Congregations and pastors raise questions about their desire to remain members of the Synod when they protest LCMS convention resolutions by declaring themselves “in a state of confession” and refusing Communion to those who support the synodically adopted actions, according to a document prepared by the Commission on Theology and Church Relations (CTCR).
Responding to questions from the Synod president and vice presidents, the CTCR approved the document on “in statu confessionis” during its April 14-16 meeting.
The CTCR found in statu confessionis does not have a consistent meaning in the Lutheran tradition. The term, or similar terms, has been used in the past to protest a government practice or policy imposed on the church, government impositions on the state, and one church body’s protest toward another.
“It is our understanding that certain pastors and congregations are using the phrase in statu confessionis at this time to describe their relationship to the Synod in light of their conviction that the Synod has taken actions that are contrary to the Scriptures and the Lutheran Confessions,” the document said.
The CTCR concludes that a declaration of in statu confessionis when used in this way seems to result in several actions:
- unwillingness or refusal to follow convention resolutions with which they disagree;
- viewing the disputed resolutions as “promotion and defense of false doctrine on the part of the Synod and its officials”;
- refusing Communion to synodical and district officials, pastors and congregations who support the synodically adopted actions; and,
- feeling compelled, unless the disputed resolutions are rectified, to sever synodical membership or to form a church body defined by a particular confession within the synodical structure.
When pastors and congregations become members of the Synod, says the CTCR, they agree to follow synodical procedures for expressing dissent. “The synodical procedures for dissent are intended to preserve and uphold the truth of the Gospel and all its articles on which our fellowship in the Synod is based.
“The agreements for how we operate together as a Synod do not include provisions for issuing a confessional protest as a way of dealing with disagreements about doctrine and practice,” states the CTCR. “The suspension or withholding of Communion to fellow members of the Synod is by definition a severing of church fellowship. …
“It is also important to be consistent in dealing with those who stand on both sides of the line,” the CTCR said. “The approach taken in dealing with those who declare themselves in statu confessionis with the Synod and refuse to commune district or synodical officials should be the same approach taken in dealing with those who ignore or oppose the Synod’s position on close(d) Communion and thus choose to practice open Communion in violation of their commitment to the Synod.”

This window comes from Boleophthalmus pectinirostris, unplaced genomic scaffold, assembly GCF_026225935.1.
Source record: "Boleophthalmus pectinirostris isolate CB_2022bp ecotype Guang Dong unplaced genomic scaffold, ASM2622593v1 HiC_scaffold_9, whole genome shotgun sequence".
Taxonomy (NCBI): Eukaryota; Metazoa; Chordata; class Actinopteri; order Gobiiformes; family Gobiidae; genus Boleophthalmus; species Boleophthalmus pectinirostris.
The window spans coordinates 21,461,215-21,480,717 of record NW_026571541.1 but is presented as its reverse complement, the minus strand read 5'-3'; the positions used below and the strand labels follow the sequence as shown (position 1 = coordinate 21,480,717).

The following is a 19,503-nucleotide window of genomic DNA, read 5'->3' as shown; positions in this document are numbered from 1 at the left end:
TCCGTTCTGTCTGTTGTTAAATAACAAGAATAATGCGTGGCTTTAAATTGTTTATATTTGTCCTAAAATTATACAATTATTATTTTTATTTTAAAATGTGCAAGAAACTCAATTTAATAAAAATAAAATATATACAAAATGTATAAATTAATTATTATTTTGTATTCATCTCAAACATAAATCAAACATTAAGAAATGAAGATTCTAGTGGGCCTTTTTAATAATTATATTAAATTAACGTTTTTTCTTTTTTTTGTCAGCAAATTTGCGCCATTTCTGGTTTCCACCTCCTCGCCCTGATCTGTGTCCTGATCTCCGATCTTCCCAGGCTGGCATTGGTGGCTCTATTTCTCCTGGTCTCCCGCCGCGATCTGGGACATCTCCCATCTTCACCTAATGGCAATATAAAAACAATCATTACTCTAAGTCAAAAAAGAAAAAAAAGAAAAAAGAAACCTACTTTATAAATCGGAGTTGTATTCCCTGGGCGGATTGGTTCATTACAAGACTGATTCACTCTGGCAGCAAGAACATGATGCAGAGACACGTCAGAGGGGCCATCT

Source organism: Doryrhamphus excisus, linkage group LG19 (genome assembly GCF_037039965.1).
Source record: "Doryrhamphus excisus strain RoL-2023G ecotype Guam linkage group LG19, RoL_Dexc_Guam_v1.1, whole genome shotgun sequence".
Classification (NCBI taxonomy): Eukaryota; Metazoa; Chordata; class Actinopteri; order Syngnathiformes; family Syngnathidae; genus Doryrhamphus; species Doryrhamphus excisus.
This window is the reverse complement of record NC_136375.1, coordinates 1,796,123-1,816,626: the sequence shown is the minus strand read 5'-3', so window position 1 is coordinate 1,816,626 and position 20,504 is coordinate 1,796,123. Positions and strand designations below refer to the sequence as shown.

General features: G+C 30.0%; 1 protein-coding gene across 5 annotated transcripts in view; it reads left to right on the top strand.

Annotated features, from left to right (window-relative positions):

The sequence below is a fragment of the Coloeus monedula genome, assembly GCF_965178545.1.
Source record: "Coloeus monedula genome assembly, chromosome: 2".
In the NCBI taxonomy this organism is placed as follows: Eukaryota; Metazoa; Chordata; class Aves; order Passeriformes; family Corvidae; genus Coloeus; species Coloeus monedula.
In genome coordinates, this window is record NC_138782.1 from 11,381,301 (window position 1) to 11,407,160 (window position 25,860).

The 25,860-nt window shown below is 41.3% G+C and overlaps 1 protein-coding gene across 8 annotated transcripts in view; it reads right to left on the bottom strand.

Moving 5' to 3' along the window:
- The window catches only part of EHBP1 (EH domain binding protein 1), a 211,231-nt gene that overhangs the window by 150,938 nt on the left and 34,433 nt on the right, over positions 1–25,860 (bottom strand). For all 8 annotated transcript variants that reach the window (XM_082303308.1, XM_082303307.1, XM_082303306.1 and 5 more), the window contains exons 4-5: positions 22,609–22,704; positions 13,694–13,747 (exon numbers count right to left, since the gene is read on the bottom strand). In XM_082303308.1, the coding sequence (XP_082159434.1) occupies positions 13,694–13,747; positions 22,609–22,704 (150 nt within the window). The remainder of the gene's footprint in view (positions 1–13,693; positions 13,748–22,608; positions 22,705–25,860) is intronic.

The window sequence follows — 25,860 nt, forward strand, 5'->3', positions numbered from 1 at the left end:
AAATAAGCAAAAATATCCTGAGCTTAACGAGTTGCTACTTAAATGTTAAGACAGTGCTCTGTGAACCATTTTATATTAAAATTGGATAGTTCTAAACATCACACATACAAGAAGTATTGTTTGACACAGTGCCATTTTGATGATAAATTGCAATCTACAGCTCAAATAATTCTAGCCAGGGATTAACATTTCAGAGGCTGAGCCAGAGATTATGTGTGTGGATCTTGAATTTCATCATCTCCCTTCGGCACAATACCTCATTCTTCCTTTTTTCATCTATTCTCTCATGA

The CTCR stated that it was not making a judgment whether those who enter a state of protest are right or wrong with regard to the positions they hold. “Instead, we are encouraging that we work together toward the goal of confessing together the truth of God’s Word in the Synod, and that we do so in accordance with our agreed-upon procedures for resolving our disagreements.”
CTCR Executive Director Samuel Nafzger said, “Notice has been served that two members of the Commission intend to submit minority reports on in statu confessionis to the Commission at its next meeting in September.”
In response to a 1994 Atlantic District request, the CTCR also approved a document that reviews recent research on authentein, the Greek term from 1 Timothy 2:12 where St. Paul writes that he does not permit a woman to have authority over a man. The word authentein appears only once in the New Testament and, until recently, scholars were hampered by a lack of evidence of the use of this term in ancient Greek literature.
On the basis of a review of recent studies of the newly discovered usages of this term, the CTCR concludes that the term authentein most probably means to “exercise authority,” not to “usurp authority.” According to the Commission’s report, these recent studies confirm the translation of authentein in this general sense (to exercise authority), as was stated in the Commission’s 1985 report Women in the Church.
In other action, the CTCR adopted a revised policy for responding to dissent to the doctrinal position of the Synod. In the future the commission’s response to the submission of dissent will be accompanied by a presentation of the scriptural and confessional bases for its conclusion. The conclusion and bases for decisions will be sent to the dissenter and reported on the Synod Web site and in the commission’s report to the synodical convention.
The CTCR also:
- approved posting on its Web site descriptions of the history and beliefs, plus a Lutheran perspective, of 15 religious organizations and movements, with more to be added in the future;
- drafted questions for discussion at the model theological conference planned for August in Phoenix; and,
- discussed a possible Bible study dealing with the “Left Behind” series of books and movies.
Posted April 28, 2005